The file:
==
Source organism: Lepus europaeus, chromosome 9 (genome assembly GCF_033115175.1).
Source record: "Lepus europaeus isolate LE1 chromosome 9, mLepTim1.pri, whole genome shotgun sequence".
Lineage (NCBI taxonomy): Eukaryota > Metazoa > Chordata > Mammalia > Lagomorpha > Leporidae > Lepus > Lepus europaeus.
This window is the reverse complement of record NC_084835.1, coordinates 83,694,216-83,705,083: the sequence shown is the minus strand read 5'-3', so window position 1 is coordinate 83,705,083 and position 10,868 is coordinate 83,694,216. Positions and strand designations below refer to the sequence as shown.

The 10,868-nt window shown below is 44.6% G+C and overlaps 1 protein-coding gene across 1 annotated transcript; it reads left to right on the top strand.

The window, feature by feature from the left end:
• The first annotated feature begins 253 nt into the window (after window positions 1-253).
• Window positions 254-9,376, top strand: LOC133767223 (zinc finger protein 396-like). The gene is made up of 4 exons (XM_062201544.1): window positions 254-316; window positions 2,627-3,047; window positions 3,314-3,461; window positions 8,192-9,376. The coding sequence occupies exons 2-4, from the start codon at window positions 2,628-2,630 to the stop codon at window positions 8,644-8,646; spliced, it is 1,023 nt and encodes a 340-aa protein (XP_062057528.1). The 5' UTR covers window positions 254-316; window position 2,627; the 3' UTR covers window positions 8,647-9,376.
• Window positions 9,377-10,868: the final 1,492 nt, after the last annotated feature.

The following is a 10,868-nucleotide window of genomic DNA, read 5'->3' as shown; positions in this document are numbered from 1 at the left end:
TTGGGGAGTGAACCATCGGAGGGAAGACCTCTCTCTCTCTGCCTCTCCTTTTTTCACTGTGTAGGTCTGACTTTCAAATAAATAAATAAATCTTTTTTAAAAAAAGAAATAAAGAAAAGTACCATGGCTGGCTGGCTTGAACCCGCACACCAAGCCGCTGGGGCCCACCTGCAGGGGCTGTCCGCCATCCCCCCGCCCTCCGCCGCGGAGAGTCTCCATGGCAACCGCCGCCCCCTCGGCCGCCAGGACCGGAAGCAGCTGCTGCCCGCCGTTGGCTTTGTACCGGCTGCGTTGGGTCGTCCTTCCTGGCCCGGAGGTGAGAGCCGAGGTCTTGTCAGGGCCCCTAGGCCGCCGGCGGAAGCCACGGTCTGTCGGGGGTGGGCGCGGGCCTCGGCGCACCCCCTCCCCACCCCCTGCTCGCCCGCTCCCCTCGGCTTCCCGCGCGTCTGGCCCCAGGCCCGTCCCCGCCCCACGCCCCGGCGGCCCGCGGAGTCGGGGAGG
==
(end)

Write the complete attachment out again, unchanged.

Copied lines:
Source organism: Lepus europaeus, chromosome 9 (genome assembly GCF_033115175.1).
Source record: "Lepus europaeus isolate LE1 chromosome 9, mLepTim1.pri, whole genome shotgun sequence".
Lineage (NCBI taxonomy): Eukaryota > Metazoa > Chordata > Mammalia > Lagomorpha > Leporidae > Lepus > Lepus europaeus.
This window is the reverse complement of record NC_084835.1, coordinates 83,694,216-83,705,083: the sequence shown is the minus strand read 5'-3', so window position 1 is coordinate 83,705,083 and position 10,868 is coordinate 83,694,216. Positions and strand designations below refer to the sequence as shown.

The 10,868-nt window shown below is 44.6% G+C and overlaps 1 protein-coding gene across 1 annotated transcript; it reads left to right on the top strand.

The window, feature by feature from the left end:
• The first annotated feature begins 253 nt into the window (after window positions 1-253).
• Window positions 254-9,376, top strand: LOC133767223 (zinc finger protein 396-like). The gene is made up of 4 exons (XM_062201544.1): window positions 254-316; window positions 2,627-3,047; window positions 3,314-3,461; window positions 8,192-9,376. The coding sequence occupies exons 2-4, from the start codon at window positions 2,628-2,630 to the stop codon at window positions 8,644-8,646; spliced, it is 1,023 nt and encodes a 340-aa protein (XP_062057528.1). The 5' UTR covers window positions 254-316; window position 2,627; the 3' UTR covers window positions 8,647-9,376.
• Window positions 9,377-10,868: the final 1,492 nt, after the last annotated feature.

The following is a 10,868-nucleotide window of genomic DNA, read 5'->3' as shown; positions in this document are numbered from 1 at the left end:
TTGGGGAGTGAACCATCGGAGGGAAGACCTCTCTCTCTCTGCCTCTCCTTTTTTCACTGTGTAGGTCTGACTTTCAAATAAATAAATAAATCTTTTTTAAAAAAAGAAATAAAGAAAAGTACCATGGCTGGCTGGCTTGAACCCGCACACCAAGCCGCTGGGGCCCACCTGCAGGGGCTGTCCGCCATCCCCCCGCCCTCCGCCGCGGAGAGTCTCCATGGCAACCGCCGCCCCCTCGGCCGCCAGGACCGGAAGCAGCTGCTGCCCGCCGTTGGCTTTGTACCGGCTGCGTTGGGTCGTCCTTCCTGGCCCGGAGGTGAGAGCCGAGGTCTTGTCAGGGCCCCTAGGCCGCCGGCGGAAGCCACGGTCTGTCGGGGGTGGGCGCGGGCCTCGGCGCACCCCCTCCCCACCCCCTGCTCGCCCGCTCCCCTCGGCTTCCCGCGCGTCTGGCCCCAGGCCCGTCCCCGCCCCACGCCCCGGCGGCCCGCGGAGTCGGGGAGG